If the nearly six-month-long coronavirus pandemic has upended your sense of time, you’re far from alone. It has for Union players and coaches just as much. Perhaps this will help set you straight: When the Union take the field Tuesday night at Subaru Park, it will have been 309 days since the team’s last home game.

And coincidentally, this game will be against the same opponent as that one: the New York Red Bulls (7:30 p.m., PHL17). Yes, that last home game was last year’s historic playoff win.

“That’s actually crazy to think,” centerback Jack Elliott said. “It doesn’t seem like it’s been that long, but at the same time, it has.”

Manager Jim Curtin has walked into the stadium a few times this summer, but it felt different when he did so this week.

“I have to admit it felt strange to even walk in the locker room,” Curtin said. “To actually have a training session on the field for the first time in almost, gosh, it’s getting close to a calendar year — I missed it.”

There won’t be any fans in the stands, though a group from the Sons of Ben supporters’ club is going to try to mimic Citizens Bank Park’s Phanatic Crew by setting up a television and socially-distanced chairs outside one of the gates. (With mask-wearing required, the organizer said on Twitter.) We’ll have to wait until the time comes to find out whether they’ll be audible from the field.

Fans have also been able to buy cardboard cutouts of themselves to have placed in the stands, and Subaru added to that by buying cutouts of dogs up for adoption at local shelters.

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The lack of atmosphere at fan-less games doesn’t just matter to fans, it matters to players, too. And even if the players got accustomed to it while at Disney World for this summer’s tournament, it’s still strange to play a game at a real stadium — whether Subaru Park or cavernous Gillette Stadium in Foxborough, Mass., where the Union played a scoreless draw with the New England Revolution last Thursday. Midfielder Brenden Aaronson said he could hear his voice echoing as he shouted to teammates, and Curtin said he could shout to players all the way across the field.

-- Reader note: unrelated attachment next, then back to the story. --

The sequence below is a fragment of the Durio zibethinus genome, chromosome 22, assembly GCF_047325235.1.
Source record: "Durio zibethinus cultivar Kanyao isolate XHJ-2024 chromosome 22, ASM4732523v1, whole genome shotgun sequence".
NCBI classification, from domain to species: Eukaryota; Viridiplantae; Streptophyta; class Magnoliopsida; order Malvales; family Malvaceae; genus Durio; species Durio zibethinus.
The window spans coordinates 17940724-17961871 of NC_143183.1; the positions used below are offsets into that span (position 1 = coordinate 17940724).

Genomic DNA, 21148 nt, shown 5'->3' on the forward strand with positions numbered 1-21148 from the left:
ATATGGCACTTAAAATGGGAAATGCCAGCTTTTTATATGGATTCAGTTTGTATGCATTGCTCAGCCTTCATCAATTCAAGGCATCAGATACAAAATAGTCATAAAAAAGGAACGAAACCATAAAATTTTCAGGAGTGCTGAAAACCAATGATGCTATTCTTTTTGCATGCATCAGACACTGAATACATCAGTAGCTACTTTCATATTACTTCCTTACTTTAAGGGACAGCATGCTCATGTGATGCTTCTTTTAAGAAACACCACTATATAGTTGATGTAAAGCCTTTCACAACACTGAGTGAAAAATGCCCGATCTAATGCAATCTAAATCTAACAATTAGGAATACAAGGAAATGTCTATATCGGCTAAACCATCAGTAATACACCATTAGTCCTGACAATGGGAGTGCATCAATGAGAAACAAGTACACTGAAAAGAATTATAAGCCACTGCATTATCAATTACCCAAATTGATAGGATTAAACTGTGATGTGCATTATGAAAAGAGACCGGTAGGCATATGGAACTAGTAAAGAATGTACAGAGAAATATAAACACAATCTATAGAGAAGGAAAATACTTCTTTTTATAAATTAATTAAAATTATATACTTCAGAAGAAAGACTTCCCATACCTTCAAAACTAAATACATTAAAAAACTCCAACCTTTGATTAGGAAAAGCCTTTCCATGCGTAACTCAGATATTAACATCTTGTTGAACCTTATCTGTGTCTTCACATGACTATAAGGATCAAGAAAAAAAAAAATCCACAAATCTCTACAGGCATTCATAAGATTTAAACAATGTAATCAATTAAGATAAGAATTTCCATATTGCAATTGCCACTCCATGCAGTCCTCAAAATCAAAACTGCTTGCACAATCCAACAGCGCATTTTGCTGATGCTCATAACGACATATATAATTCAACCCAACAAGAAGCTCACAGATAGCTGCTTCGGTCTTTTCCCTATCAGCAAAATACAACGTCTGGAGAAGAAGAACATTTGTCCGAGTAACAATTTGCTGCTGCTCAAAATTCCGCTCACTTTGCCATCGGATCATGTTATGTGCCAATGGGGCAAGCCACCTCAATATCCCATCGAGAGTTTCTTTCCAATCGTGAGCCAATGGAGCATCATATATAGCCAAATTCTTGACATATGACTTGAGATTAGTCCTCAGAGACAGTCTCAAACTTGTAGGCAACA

“I think that’s something that we’re going to have to get used to, because who knows what’s going to happen in the future,” Aaronson said.

Curtin said it’s been a topic of conversation within the team this week.

“We talked to the players a lot about creating the energy and the emotion as if the fans are there,” he said. “It’s not an easy thing to do, but it’s something that we all have the responsibility [to do] when we play at home, to play with pride for our fans.”

While the Union enter Tuesday’s game with a clean bill of health — including left back Kai Wagner, who missed the New England game with an unspecified leg contusion — that only extends as far as the MLS team. The USL team has canceled three straight games as it continues to deal with two coronavirus cases within its ranks.

The organization has taken some significant steps to keep the MLS and USL squads separate, which doesn’t normally happen. Curtin often invites the USL team’s top prospects to train with the big-league squad, and MLS players who don’t get much game action sometimes play in the USL group. All of that is on hold now, and could be for a while — and at a notable time, because the USL team has three players who will move up to MLS next year.

“Those are guys that I want training with the first team every day,” Curtin said. “It’s frustrating, but it’s reality now.”